There has been no shortage of suggestions, including some from Rutan himself, that such a larger vehicle is in the planning stages. “The spaceship is model number 316 and the White Knight is model number 318,” Rutan said at the preflight press conference in June. “I will be making a presentation very quick of a model number 346.” Rutan didn’t reveal any characteristics of this vehicle, or even state whether it was in fact a suborbital spacecraft, although he did say that these were all “numbers that I put on the napkin” that he used to sketch out the plan in his initial meeting with Allen.

“I’m not a business guy,” Rutan said, “but I’ve run some numbers, and I believe [a suborbital vehicle] has to have at least five, maybe six seats.”

It’s not the first time Rutan has hinted at the development of larger successor vehicles. In September of last year, speaking at the annual symposium of the Society of Experimental Test Pilots, Rutan ended his progress report on SpaceShipOne with a slide labeled “a Future Space Tourism Ride?” The slide showed a cutaway diagram of what appeared to a be a scaled-up version of SpaceShipOne, carrying a pilot and ten passengers, one of whom was floating in the cabin above the other seated passengers. Rutan didn’t address the slide during his presentation, leaving only the slide itself as a tantalizing hint of his future plans. (See “SpaceShipOne: A progress report”, The Space Review, September 29, 2003.)

Other developments

Rutan is not the only vehicle developer with an eye on larger vehicles. At a press conference in Santa Monica, California, on July 27, Brian Feeney, leader of the da Vinci Project, also said his team was looking at developing a larger successor to Wild Fire. This unnamed vehicle would be capable of carrying eight persons. Like Wild Fire, it would be air-launched, but using an airplane rather than a balloon. The vehicle would use the same engine system as Wild Fire, which Feeney claimed would allow for a much shorter development time: he estimated the vehicle could fly as soon as the end of 2005, although many outsiders consider that estimate highly optimistic. In any case, it suggested that Wild Fire’s flight history will be a short one, regardless of how successul it is in the race to win the X Prize.

“Our long-term goal is to stay with the industry and continue to pioneer a way all the way to orbit,” Feeney said. “The objective is to get into space and stay there.”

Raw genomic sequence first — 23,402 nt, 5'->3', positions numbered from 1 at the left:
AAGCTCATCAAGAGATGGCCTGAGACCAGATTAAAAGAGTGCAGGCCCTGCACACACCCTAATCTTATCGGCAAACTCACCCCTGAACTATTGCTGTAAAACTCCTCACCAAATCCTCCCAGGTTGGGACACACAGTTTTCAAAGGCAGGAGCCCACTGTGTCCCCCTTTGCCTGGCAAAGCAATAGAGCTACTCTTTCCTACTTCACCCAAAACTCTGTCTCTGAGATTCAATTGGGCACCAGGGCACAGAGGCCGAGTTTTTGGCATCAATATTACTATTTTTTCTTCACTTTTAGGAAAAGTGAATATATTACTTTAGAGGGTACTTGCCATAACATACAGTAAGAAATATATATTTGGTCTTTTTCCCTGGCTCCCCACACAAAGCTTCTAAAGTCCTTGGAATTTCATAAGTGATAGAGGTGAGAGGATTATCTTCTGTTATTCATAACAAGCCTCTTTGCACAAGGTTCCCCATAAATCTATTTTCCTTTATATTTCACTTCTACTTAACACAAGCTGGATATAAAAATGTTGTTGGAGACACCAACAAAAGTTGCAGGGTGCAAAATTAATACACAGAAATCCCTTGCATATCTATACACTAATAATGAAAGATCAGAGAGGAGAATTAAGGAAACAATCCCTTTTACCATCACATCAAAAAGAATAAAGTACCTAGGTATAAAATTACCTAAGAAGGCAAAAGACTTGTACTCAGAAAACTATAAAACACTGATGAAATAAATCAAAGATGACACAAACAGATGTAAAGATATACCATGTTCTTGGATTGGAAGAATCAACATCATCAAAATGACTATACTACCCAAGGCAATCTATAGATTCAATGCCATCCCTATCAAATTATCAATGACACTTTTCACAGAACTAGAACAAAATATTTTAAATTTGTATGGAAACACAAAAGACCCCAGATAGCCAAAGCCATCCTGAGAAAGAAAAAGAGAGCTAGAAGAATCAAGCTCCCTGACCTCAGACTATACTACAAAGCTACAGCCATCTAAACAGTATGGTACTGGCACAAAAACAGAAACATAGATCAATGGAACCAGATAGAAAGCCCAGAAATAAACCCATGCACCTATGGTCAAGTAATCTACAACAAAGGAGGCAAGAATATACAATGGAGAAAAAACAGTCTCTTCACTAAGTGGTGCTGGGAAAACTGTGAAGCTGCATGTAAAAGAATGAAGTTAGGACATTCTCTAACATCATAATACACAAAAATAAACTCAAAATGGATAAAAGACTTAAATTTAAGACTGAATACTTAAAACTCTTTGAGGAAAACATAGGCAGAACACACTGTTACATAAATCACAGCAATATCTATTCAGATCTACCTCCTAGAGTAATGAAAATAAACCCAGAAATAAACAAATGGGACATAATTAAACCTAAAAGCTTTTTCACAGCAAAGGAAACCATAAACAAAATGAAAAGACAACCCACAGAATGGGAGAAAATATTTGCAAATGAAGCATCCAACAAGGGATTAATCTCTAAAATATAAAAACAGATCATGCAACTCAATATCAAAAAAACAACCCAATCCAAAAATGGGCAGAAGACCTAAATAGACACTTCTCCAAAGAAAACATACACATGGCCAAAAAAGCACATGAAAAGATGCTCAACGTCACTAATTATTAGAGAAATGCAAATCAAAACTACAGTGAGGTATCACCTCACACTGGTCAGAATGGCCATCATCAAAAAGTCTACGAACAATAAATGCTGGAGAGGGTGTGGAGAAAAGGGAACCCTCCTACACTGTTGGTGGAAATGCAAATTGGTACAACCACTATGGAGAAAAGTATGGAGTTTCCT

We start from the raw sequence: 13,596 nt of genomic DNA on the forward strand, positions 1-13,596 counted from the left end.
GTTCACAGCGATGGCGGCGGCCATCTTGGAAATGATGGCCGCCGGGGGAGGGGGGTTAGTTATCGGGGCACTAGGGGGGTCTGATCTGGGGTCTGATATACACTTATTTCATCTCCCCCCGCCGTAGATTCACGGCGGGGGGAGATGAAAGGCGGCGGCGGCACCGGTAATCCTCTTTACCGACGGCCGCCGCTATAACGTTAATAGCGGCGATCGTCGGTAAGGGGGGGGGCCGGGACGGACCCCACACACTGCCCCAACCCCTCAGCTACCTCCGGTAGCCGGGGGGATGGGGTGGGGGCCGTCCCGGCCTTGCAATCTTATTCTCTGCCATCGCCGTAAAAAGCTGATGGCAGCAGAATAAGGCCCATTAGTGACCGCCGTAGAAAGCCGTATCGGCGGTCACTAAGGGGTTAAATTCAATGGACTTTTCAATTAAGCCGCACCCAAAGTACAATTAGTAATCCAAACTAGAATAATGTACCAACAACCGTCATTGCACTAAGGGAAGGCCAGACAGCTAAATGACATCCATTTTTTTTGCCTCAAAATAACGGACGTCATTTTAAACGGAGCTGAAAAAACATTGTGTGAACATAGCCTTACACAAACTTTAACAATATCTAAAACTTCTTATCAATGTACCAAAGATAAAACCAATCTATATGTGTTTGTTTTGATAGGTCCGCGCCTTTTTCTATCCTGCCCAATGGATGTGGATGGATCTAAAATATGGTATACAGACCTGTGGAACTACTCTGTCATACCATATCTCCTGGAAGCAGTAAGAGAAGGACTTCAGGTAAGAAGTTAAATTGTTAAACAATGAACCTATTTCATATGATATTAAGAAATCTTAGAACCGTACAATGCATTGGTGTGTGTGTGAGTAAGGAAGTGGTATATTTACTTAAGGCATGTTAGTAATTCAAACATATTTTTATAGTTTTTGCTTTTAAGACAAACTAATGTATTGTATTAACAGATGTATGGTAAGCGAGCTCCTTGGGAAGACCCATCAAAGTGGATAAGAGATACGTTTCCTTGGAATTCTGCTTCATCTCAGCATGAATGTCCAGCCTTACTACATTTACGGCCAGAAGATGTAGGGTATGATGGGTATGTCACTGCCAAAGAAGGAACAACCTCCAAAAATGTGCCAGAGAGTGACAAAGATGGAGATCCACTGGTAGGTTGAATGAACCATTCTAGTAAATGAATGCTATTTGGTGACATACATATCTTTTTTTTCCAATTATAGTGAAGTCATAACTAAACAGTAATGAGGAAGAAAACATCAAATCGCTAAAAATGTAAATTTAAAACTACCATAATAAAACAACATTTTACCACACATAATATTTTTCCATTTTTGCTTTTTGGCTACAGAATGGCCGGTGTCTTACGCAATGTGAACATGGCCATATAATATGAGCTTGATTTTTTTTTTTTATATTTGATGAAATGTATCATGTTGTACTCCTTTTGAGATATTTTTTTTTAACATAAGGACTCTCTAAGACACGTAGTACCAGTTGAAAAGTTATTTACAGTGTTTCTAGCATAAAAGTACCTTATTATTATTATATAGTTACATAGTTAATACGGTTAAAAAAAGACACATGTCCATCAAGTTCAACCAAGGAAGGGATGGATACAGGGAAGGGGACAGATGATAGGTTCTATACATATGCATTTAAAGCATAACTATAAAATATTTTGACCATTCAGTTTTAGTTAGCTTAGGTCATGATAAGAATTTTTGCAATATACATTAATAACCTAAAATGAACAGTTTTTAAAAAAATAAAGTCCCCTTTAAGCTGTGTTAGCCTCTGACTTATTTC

Outside of the X Prize competitors there are other companies looking at suborbital vehicles, including Seattle-based Blue Origin. Funded by founder Jeff Bezos, Blue Origin has been tight-lipped about its vehicle plans. However, a Newsweek article last year the revealed the existence of the company reported that the company was building a seven-person suborbital vehicles. Other sources familiar with the effort have suggested that the firm settled on a larger vehicle because an X Prize-class vehicle, with only two passengers, didn’t make enough money for the business plan to close.

Barnstorming and tourism

So what does this all mean for space tourism? These developments suggest that wide-scale space tourism, with thousands of even hundreds of passengers a year, might have to wait until the development of a new generation of larger vehicles, capable of carrying six or more people below the $100,000/passenger level widely quoted today. These vehicles may be derived from smaller vehicles designed for the X Prize competition, or be clean-sheet designs.

“Our long-term goal is to stay with the industry and continue to pioneer a way all the way to orbit,” Feeney said.

However, this doesn’t mean that there will be no space tourism market until these vehicles enter service. These X Prize-class vehicles may well be able to serve a niche market of people with a strong interest in space—or simply a desire to be among the first commercial space tourists—coupled with the ability to pay $100,000 or so for the privilege. This niche market could live on even after the introduction of larger vehicles if these smaller vehicles can offer a personalized, premium flight experience of some kind.

Even Rutan acknowledges that these smaller vehicles will be in commercial service in the near future. “There will be earlier barnstorming-like flights, you know, this crazy $100,000 stuff, relatively soon,” Rutan said in June. “But I don’t look at that as space tourism. I look at it when we have a mature industry that will be flying people on these flights for more like $30,000 to $50,000, something like that.”

“I believe,” he said, “within 10 to 15 years there will be affordable suborbital flights.”